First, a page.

Volume > Issue > Who Can Be Called "The Greatest"?

Who Can Be Called “The Greatest”?

ON MAKING CATEGORICAL AFFIRMATIONS

By Alice von Hildebrand | December 2011
Alice von Hildebrand, a Contributing Editor of the NOR, is Professor Emerita of Philosophy at Hunter College of the City University of New York. She is the author, most recently, of Man and Woman: A Divine Invention (Sap­i­entia Press); The Soul of a Lion (Ignatius Press; preface by Joseph Cardinal Ratzinger), about her late husband, the Catholic philosopher Dietrich von Hildebrand; and By Love Refined (Sophia Institute Press). She has written extensively for many Catholic periodicals and works closely with the Dietrich von Hildebrand Legacy Project, whose aim is to translate her late husband's work into English.

I have always been struck by how often some thinkers make apparently apodictic statements about others, declaring so-and-so to be “the greatest.” In order to make such categorical affirmations, the person doing so must be talking about a domain in which he is fully competent, and also be acquainted with the works of the “competitors” for this honor. This is no easy task.

The famous analytic philosopher Gilbert Ryle is eloquent in his praise of German philosopher Martin Hei­degger: “I have nothing but admiration for his special undertaking…. He is a thinker of real importance.” The talented Jewish philosopher Emmanuel Levinas does not hesitate to write, “For me Heidegger is the greatest philosopher of the [twentieth] century, perhaps one of the very great philosophers of the millennium.” This encomium is all the more amazing considering that Levinas knew that Heidegger was a committed Nazi. Can one’s philosophy be totally unrelated to one’s political views? Michael Wyschogrod, a respected Jewish theologian, has also called Heidegger the greatest philosopher of the twentieth century.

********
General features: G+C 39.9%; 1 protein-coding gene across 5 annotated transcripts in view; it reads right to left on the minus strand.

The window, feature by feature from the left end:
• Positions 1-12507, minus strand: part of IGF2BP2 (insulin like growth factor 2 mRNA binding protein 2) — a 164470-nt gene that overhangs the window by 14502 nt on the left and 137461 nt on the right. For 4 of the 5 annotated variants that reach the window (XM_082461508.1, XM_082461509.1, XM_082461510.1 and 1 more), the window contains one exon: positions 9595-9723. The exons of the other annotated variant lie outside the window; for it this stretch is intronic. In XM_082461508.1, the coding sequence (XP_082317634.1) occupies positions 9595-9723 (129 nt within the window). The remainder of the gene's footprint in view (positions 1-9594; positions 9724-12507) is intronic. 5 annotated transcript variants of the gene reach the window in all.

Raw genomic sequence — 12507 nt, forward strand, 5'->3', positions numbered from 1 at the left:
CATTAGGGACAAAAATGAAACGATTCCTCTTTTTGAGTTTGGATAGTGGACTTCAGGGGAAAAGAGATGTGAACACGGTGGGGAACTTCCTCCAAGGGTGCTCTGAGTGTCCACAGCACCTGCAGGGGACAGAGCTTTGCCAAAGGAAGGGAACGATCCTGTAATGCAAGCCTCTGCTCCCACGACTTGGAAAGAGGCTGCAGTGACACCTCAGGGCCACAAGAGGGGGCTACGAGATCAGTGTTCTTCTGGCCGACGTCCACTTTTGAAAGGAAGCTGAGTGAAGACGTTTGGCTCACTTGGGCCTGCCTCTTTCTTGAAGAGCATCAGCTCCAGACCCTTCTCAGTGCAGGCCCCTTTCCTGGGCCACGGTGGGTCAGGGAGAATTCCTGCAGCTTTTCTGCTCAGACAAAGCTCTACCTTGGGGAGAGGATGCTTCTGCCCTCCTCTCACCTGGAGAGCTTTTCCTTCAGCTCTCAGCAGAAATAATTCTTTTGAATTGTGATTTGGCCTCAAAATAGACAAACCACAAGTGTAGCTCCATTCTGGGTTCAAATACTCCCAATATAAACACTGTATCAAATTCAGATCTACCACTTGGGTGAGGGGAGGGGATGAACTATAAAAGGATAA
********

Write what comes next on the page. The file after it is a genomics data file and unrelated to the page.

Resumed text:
Is it possible for a contemporary philosopher to have adequate knowledge of all the thinkers of the twentieth century? Are not the figures and events of this century the most difficult to evaluate because we are so close to them? Philosophers often leave behind a literary bequest containing many unpublished manuscripts that may be very valuable; moreover, when a philosopher’s books are written in a foreign language they are not widely accessible until long after his death, unless they were adequately translated during his lifetime. For these reasons, it is risky to “canonize” an intellectual contemporary. History may one day declare: “Step down; others are more worthy of this honor.”

There are numerous great thinkers whose brilliance was discovered long after their demise. Jean Pierre de Caussade, S.J., is a case in point. His remarkable religious classic, Abandonment to Divine Providence, was published one hundred and ten years after his death and is now highly recommended by spiritual directors for the depth and sublimity of its religious insights. Another example is the German philosopher Adolf Reinach, who is much more appreciated today than when he died at the young age of 34, a victim of the First World War.

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